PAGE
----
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14th May, 2012

Political conditions in the Country are no longer wholly  Predictable; Yet Political Stability and Certainty are Key for Future success of the Country

  1. The International Center for Policy and Conflict (ICPC) wishes to register its concerns over the political uncertainty  caused by deliberate political confusion and continued disregard of outright stipulations of the Constitution by the government and political operators in the country. The continued  determination of the Executive, especially the President, to sidestep, disregard and undermine the Constitution is gravely worrying.
  2. We are, therefore, concerned as an institution that despite the expected promises of breaking from the past in conduct of public affairs and managing general election was anticipated to herald, no lessons seem to have been learnt by the Coalition Government and Members of Parliament as they continue to polarize and balkanize the country in a manner reminiscent of the 2007 general election. Unfortunately, the half-hearted threats of action from the government, including the Principals, the Director of Public Prosecutions(DPP), National Cohesion and Integration Commission(NCIC)  and the Police, have only served to raise suspicions of connivance as no meaningful steps have followed.
  3. From a reconstruction of the history of this country, we have reasons to believe that these clear acts of omissions on the part of the government are deliberate and have nothing to do purely with lack of capacity. The principals cannot therefore continue to rely on excuse of ‘impending reforms’ to avoid collective decisive actions and lead the country in engaging in sober and constructive politics based on issues and facts, and not hatred and ethnic alienation.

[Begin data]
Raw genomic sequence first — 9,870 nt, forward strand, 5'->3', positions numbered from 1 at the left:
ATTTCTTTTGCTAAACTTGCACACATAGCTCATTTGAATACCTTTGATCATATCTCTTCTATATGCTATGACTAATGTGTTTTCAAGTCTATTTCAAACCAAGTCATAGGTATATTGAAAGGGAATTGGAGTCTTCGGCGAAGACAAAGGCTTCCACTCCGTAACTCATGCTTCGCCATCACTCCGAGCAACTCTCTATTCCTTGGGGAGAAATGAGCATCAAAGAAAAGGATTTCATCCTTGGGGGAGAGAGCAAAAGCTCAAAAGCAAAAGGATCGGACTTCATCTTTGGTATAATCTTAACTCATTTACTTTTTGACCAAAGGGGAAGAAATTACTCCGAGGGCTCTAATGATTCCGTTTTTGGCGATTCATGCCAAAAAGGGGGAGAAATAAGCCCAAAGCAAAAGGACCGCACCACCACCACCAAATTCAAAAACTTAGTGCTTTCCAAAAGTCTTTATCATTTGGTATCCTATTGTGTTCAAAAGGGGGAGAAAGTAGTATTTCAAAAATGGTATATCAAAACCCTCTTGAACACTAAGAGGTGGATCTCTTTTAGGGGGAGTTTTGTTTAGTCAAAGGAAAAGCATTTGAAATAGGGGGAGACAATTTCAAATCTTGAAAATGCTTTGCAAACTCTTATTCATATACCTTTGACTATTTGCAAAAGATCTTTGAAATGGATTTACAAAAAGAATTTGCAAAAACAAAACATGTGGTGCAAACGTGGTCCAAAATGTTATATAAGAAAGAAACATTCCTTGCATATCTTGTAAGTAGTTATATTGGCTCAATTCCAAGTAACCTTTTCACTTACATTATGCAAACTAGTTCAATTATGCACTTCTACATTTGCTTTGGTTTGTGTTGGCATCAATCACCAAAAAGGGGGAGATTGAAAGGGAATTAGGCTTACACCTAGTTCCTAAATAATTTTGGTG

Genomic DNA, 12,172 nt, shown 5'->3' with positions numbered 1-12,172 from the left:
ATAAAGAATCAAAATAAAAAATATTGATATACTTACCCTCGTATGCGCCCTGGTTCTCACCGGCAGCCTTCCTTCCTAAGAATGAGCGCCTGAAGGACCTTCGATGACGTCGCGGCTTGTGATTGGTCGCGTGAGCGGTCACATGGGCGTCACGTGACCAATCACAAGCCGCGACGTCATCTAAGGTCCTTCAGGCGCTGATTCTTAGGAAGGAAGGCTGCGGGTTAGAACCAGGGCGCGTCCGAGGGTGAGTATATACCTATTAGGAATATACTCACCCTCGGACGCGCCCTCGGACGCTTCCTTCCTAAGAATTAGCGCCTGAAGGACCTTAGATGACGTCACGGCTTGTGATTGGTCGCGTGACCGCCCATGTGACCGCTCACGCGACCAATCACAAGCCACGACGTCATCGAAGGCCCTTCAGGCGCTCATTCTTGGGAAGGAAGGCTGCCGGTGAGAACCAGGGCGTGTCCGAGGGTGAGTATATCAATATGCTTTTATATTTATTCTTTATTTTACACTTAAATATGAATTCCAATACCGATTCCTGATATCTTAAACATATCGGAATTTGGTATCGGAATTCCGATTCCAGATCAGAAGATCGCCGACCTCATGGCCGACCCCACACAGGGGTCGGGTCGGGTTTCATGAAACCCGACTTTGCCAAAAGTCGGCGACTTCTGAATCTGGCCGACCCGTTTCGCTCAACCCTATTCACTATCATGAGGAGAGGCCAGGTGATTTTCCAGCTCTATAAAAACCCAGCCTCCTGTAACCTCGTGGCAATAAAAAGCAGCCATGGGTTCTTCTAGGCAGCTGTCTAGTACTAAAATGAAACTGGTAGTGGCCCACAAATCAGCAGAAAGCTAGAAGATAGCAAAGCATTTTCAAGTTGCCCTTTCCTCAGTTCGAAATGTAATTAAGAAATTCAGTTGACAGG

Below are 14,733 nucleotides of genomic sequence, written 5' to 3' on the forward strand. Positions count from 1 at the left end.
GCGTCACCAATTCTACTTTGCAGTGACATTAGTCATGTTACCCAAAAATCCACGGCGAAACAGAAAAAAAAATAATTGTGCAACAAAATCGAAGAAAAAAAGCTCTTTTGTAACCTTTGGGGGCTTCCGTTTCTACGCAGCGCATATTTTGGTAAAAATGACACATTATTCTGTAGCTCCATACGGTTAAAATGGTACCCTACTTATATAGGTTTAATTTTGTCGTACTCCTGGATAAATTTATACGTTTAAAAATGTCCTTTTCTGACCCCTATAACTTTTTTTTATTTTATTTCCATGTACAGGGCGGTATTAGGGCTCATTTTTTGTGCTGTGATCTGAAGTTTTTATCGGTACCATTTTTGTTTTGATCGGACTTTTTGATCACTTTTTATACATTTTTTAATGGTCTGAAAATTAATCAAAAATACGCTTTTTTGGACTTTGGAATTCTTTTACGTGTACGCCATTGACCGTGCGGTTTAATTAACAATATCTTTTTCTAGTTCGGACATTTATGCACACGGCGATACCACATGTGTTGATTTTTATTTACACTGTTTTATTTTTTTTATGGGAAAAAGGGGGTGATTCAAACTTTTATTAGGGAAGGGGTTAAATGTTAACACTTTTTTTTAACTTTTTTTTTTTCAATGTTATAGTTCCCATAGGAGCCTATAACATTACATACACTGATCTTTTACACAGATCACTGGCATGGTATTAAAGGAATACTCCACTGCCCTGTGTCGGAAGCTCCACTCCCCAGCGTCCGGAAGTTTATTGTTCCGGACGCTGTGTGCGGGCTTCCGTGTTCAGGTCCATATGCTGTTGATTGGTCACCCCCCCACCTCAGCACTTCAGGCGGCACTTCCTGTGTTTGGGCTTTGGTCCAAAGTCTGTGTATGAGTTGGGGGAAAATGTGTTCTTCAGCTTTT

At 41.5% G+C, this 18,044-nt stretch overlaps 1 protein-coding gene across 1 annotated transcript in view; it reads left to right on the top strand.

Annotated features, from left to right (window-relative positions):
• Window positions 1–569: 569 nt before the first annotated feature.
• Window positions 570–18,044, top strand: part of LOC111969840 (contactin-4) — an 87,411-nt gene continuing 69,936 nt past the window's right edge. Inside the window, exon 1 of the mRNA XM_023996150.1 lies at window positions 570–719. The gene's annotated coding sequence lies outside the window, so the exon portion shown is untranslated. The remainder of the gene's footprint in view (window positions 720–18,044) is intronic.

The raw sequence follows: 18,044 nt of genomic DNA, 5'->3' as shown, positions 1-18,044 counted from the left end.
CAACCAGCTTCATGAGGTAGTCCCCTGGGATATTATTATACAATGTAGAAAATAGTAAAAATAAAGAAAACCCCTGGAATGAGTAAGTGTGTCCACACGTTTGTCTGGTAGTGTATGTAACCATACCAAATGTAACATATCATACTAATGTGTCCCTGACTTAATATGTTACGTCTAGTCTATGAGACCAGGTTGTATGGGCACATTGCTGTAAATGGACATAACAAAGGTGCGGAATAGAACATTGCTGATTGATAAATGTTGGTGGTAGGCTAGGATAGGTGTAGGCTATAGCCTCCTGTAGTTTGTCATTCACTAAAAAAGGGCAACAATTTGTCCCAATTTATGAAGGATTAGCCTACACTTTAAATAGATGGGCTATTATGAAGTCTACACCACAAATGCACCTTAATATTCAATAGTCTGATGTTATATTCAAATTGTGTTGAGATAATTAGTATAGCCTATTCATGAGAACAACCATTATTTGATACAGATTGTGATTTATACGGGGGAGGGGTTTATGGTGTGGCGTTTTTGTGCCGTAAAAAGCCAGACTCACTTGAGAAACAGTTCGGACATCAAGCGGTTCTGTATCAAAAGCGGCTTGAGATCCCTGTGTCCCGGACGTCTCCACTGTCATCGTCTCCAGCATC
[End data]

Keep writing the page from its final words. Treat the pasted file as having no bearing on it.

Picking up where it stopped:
4. While we acknowledge the inherent challenges of conducting elections under the new dispensation, this must not be excuse for deviating from the framework stipulated by the Kenya National Dialogue and Reconciliation (KNDR), which is premised on radical shift in governance of the country to allow genuine long-term reforms of political culture and public participation.
  5. We are thus concerned that the contempt that the government is according the confusion over elections date, as manifested in the statement issued by the Prime Minister to Parliament last week, by taking refuge in erroneous determination of the High Court instead of robustly challenging it though an appeal is a continuation of this inaction disguised as rule of law. We all know, however, that it is just away to buy time for continued hold onto power thereby deriving unconstitutional benefits and protecting selfish interests.  One would have expected a government-led appeal process to safeguard the electoral calendar anticipated under the new dispensation.
  6. W accordingly repeat our call to both the President and the Prime Minister to avert this situation and be counted on the side of the law by ensuring elections are held this year, being the lapse of the mandatory maximum 5 year term that a President and Parliament can constitutionally serve. Anything beyond five (5) years is flagrant violation of the constitution.